Quick and Easy

I have one of the best jobs in the world. I enjoy what I do and I get to help other people succeed. The challenging part of the work that I do revolves around organizational change. There are TONS of great articles out there and great science around cultural change management. What I would like to hit on here is more tactical.

In my workshops; when people are striving to implement some form of agile software development, we usually agree that "agile" itself is not a process. It is a set of values and principles that guide various processes that are said to be "agile". I love Dave Thomas' talk he gave @DFWScrum about "No one in the world is "doing", agile". His message was, you can't DO agile, you can only BE agile. I have carried that same message to my teams that wish to change and DO better.

Scrum (according to some surveys) is one of the most widely used "agile" processes. You can DO Scrum. Scrum is a tool to help you become agile. The goal is NOT to do Scrum, the goal is to BE agile and Scrum is a process that places certain constraints on a team to show them why they can't ship software within a certain time box (then of course they need to go remove those problems).

Now; let's dissect the word "agile" for a moment. Speaking to some of the authors that were in Snow Bird, UT when this word was chosen to reflect and embody a transition from traditional development to a new way; they had a very specific intent for the word. Adaptive and responsive to change is one of those themes. I never tire of hearing the arguments and debates that the original 17 folks went through back in February 2001.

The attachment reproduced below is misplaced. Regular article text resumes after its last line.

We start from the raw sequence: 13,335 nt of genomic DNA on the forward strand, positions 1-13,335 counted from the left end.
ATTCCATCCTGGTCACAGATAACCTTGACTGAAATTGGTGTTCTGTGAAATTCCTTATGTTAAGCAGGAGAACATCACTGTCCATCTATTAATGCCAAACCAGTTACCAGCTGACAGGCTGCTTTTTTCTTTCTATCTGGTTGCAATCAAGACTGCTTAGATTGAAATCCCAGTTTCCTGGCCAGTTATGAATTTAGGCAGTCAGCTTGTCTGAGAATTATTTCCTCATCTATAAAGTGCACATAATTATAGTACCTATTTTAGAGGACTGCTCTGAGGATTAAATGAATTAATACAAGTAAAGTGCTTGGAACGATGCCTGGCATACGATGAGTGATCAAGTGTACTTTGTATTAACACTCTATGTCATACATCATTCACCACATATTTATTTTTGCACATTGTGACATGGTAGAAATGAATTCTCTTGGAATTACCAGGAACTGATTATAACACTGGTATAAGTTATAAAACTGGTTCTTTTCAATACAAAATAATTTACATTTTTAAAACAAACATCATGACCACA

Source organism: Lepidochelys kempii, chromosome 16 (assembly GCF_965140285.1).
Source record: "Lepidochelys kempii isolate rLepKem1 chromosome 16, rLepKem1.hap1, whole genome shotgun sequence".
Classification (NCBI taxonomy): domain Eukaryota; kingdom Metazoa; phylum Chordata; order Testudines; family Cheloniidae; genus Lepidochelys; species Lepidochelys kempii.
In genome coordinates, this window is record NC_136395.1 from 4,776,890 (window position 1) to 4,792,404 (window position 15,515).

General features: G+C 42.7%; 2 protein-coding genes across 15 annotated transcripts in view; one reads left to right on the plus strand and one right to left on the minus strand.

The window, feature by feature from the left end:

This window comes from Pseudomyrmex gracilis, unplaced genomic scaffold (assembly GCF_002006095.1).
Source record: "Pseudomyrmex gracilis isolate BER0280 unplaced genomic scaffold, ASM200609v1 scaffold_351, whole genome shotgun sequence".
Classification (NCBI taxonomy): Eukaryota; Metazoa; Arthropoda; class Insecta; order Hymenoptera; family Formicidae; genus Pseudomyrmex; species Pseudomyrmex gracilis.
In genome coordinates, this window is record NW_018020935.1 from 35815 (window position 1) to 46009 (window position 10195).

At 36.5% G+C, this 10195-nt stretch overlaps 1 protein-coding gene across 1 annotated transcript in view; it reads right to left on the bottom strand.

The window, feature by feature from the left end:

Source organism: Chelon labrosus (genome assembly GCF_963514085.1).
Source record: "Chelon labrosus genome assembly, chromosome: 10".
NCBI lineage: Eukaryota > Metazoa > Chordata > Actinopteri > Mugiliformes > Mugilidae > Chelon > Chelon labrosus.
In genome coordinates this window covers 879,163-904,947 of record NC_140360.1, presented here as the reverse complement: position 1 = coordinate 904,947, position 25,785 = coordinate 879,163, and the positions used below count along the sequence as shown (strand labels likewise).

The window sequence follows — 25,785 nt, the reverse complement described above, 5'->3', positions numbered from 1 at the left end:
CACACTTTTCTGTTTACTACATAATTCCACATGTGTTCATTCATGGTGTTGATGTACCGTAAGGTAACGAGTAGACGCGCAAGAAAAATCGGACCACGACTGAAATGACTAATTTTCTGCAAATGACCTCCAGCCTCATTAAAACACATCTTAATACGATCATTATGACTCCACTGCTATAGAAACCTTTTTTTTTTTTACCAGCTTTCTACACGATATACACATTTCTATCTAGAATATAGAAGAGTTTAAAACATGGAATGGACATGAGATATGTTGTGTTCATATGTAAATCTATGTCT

Let's dissect the word for one moment. If you look it up on the Internet, the world agile means:

"the ability to move quickly and easily"

Many organizations look at this approach and say "why yes, we want to be quick (fast), lets do this agile thing". They turn the word agile into a noun when in fact it's an adjective. That's one problem, then the next problem is they focus on only one part of the definition; the word "quick". I try to help them focus on the word "easily" as well. Our goal is to move quickly (adaptive, responsive) and easily (conditioned and coordinated in our movement).

I am a pretty big guy (which is why I've been given the nickname @BiG_Agile). I used to play football and to this day, you would be very surprised how fast I can run a 40 yard sprint. You'd likely say "look at that big buffalo running so fast, I'm impressed". However, you don't want to see me after that 40 yard sprint. You'd likely think I need to go to the hospital. It will take me quite a bit of time to recover from the sprint. So, I was fast, but it took all the entire energy I had in me to do it and thus can't do it again for a bit of time.

I see software teams do the same thing. They want quick, they want speed, but they aren't willing to go through the conditioning, training, and learning required to be coordinated and make the change of direction and responsiveness "easier". If I want to run 40 yard sprints all the time and not have it suck the life out of me, I have to do it more often, train myself, and condition myself so I CAN do it often (removing all the problems that make me slower along the way).

Scrum is much the same way. There are many practices and behaviors that a team will likely need to learn to be able to compact all activities required to ship software into their time-boxed sprint. They need to start out with what they can do and then work to get better (see my other article on that).

Next time the people / organization you are working with say "we want to be agile", make sure they know that there will be training and development required for them to condition themselves. Much like a personal trainer, you let them know that they need to eat right and exercise, but they still have to be the ones to go eat right and exercise. That takes discipline and rigor and they need to understand that up front.